The X Factor: farewell to Simon Cowell’s talent circus
The talent show hadn’t actually been on air since 2018, but its death knell was officially sounded last week
“Like a knackered old cruise singer” finally facing the inevitable, The X Factor has left the stage, said Rebecca Nicholson in The Guardian. The talent show hadn’t actually been on air since 2018, but its death knell was officially sounded last week, with ITV’s confirmation that there are no plans to bring it back.
In its heyday, the show – which ran for 14 years – was a “well-oiled machine for churning out pop stars and Christmas No. 1s”. Its caustic creator and judge Simon Cowell was a pop “kingmaker” who used it to promote mega-acts such as One Direction and JLS. But the world has changed: fans now “like to find music for themselves”, on TikTok or YouTube.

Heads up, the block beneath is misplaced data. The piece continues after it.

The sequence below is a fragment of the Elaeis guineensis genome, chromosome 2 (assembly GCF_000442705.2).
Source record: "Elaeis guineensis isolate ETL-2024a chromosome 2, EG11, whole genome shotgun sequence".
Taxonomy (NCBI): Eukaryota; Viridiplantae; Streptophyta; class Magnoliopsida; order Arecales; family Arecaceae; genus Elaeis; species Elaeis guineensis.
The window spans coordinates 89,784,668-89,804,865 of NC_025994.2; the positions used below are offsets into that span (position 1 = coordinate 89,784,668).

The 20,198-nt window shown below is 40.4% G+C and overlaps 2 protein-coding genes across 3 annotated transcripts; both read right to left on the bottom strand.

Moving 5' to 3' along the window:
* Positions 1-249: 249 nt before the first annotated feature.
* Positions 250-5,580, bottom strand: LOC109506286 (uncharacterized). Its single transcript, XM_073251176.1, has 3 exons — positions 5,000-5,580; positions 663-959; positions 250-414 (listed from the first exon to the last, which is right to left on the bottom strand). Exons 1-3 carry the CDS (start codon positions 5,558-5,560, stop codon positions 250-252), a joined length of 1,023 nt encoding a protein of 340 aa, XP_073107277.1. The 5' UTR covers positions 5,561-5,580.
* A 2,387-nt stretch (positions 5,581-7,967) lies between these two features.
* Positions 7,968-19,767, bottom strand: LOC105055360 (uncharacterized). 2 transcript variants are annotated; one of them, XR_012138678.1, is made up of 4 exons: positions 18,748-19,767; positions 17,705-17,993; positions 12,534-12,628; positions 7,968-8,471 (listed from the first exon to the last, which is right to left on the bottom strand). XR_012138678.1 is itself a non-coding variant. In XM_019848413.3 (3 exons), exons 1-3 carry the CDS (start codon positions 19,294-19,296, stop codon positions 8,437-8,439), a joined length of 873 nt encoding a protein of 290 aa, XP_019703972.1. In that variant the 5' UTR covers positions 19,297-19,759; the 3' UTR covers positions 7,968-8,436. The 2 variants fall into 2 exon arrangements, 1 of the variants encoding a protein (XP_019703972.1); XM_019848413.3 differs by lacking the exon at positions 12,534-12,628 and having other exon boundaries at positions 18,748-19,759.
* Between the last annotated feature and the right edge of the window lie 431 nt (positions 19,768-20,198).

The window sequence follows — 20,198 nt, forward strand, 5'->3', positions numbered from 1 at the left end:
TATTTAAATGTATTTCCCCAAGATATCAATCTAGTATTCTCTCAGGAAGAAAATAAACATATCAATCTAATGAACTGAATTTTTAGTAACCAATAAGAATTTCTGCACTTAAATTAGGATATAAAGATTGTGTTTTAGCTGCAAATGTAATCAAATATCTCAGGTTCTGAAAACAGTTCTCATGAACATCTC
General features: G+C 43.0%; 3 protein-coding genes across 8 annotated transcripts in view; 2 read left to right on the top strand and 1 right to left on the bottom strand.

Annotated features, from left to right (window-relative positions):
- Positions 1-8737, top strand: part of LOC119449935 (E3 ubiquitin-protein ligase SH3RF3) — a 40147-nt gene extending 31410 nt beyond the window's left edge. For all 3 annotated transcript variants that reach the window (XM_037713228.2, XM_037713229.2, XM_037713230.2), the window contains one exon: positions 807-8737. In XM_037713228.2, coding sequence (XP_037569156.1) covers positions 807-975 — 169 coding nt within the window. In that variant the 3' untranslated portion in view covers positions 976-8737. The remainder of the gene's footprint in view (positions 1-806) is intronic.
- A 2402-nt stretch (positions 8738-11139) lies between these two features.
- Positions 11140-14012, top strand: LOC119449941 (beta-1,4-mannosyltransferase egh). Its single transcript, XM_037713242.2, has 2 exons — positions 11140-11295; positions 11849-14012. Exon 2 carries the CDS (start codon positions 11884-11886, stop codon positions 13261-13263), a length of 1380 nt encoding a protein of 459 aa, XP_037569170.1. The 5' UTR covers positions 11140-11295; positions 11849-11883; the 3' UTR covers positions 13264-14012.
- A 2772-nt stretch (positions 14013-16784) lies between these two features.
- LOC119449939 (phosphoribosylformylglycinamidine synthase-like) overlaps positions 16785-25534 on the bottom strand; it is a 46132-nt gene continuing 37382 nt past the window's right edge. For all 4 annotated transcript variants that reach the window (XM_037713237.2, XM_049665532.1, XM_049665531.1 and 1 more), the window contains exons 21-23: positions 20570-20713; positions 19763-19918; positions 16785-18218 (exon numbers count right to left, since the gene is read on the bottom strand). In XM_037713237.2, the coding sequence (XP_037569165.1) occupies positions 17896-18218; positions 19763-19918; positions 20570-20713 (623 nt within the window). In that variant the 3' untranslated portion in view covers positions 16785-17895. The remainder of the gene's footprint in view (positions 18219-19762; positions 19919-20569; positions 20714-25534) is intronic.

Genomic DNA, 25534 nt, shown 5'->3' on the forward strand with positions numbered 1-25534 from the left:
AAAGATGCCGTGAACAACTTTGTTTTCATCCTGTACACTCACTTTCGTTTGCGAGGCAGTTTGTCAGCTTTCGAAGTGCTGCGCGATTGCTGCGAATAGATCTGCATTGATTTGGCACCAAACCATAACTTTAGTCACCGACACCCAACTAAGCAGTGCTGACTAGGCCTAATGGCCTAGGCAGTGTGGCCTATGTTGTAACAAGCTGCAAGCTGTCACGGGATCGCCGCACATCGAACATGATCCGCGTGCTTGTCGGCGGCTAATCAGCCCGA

“The X Factor was the last moment where TV reigned supreme, and everyone had to share a screen,” said Sean O’Neill in Vice. It could command the attention of the whole family – of a vast range of different demographics. And it traded on a “moving idea”: that there were “bona fide stars kicking about your sixth form, or working on your dentist’s front desk, just waiting to be propelled into stardom”.
It certainly made for “great telly”, attracting 20 million people on Saturday nights at its peak in the noughties, said Amy Nickell in The Independent. But it was, to a large extent, about laughing at people: to this day, “Worst X Factor auditions” easily outperform “Best X Factor auditions” on YouTube.
And there was a human cost: vulnerable teenagers and people with mental illnesses were exploited for entertainment, with none of the safeguarding that even the most gruesome reality TV shows offer today.
It wasn’t just about humiliation, said Julie Burchill in The Spectator. The X Factor was one of the few places where “a talented working-class kid could make their voice heard – literally”. And it did feature some “breathtaking performances” by such genuinely talented artists as Leona Lewis, Alexandra Burke and Little Mix.
Yes, the desire to wring every last drop of emotion out of contestants’ stories grew cloying. But “in its cheap and cheesy heyday”, the show “communicated more about the human desire to aspire and achieve than any boring old quality drama ever could”.